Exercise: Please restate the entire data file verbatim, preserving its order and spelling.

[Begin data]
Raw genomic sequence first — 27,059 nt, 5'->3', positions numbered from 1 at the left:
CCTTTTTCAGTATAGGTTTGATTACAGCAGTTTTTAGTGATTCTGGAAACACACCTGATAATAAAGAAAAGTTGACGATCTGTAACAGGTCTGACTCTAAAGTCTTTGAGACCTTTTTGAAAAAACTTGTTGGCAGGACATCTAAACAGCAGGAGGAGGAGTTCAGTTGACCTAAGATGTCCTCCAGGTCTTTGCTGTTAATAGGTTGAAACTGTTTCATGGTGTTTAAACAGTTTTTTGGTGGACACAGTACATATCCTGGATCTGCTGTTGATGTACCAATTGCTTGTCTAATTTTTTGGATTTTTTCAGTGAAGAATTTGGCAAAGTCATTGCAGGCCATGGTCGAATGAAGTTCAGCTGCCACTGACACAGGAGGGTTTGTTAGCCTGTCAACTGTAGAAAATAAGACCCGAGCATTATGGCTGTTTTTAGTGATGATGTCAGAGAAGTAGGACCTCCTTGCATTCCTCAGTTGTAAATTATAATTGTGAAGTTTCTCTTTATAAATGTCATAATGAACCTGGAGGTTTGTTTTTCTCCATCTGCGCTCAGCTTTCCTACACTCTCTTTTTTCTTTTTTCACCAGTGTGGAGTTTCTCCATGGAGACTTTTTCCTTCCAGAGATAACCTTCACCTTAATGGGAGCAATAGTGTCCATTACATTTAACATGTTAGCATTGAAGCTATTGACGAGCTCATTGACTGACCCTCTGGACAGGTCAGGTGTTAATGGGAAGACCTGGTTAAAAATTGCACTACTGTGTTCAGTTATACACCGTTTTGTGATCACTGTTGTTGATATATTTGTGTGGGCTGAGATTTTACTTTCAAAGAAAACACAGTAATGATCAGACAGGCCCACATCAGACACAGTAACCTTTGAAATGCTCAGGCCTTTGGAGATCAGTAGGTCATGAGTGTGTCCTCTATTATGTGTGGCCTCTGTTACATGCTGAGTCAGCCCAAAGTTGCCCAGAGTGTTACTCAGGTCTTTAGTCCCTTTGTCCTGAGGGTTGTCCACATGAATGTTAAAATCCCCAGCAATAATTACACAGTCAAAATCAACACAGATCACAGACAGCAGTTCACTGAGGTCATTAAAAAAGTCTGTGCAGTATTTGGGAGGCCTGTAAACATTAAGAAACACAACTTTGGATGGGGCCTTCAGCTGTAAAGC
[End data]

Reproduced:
Raw genomic sequence first — 27,059 nt, 5'->3', positions numbered from 1 at the left:
CCTTTTTCAGTATAGGTTTGATTACAGCAGTTTTTAGTGATTCTGGAAACACACCTGATAATAAAGAAAAGTTGACGATCTGTAACAGGTCTGACTCTAAAGTCTTTGAGACCTTTTTGAAAAAACTTGTTGGCAGGACATCTAAACAGCAGGAGGAGGAGTTCAGTTGACCTAAGATGTCCTCCAGGTCTTTGCTGTTAATAGGTTGAAACTGTTTCATGGTGTTTAAACAGTTTTTTGGTGGACACAGTACATATCCTGGATCTGCTGTTGATGTACCAATTGCTTGTCTAATTTTTTGGATTTTTTCAGTGAAGAATTTGGCAAAGTCATTGCAGGCCATGGTCGAATGAAGTTCAGCTGCCACTGACACAGGAGGGTTTGTTAGCCTGTCAACTGTAGAAAATAAGACCCGAGCATTATGGCTGTTTTTAGTGATGATGTCAGAGAAGTAGGACCTCCTTGCATTCCTCAGTTGTAAATTATAATTGTGAAGTTTCTCTTTATAAATGTCATAATGAACCTGGAGGTTTGTTTTTCTCCATCTGCGCTCAGCTTTCCTACACTCTCTTTTTTCTTTTTTCACCAGTGTGGAGTTTCTCCATGGAGACTTTTTCCTTCCAGAGATAACCTTCACCTTAATGGGAGCAATAGTGTCCATTACATTTAACATGTTAGCATTGAAGCTATTGACGAGCTCATTGACTGACCCTCTGGACAGGTCAGGTGTTAATGGGAAGACCTGGTTAAAAATTGCACTACTGTGTTCAGTTATACACCGTTTTGTGATCACTGTTGTTGATATATTTGTGTGGGCTGAGATTTTACTTTCAAAGAAAACACAGTAATGATCAGACAGGCCCACATCAGACACAGTAACCTTTGAAATGCTCAGGCCTTTGGAGATCAGTAGGTCATGAGTGTGTCCTCTATTATGTGTGGCCTCTGTTACATGCTGAGTCAGCCCAAAGTTGCCCAGAGTGTTACTCAGGTCTTTAGTCCCTTTGTCCTGAGGGTTGTCCACATGAATGTTAAAATCCCCAGCAATAATTACACAGTCAAAATCAACACAGATCACAGACAGCAGTTCACTGAGGTCATTAAAAAAGTCTGTGCAGTATTTGGGAGGCCTGTAAACATTAAGAAACACAACTTTGGATGGGGCCTTCAGCTGTAAAGC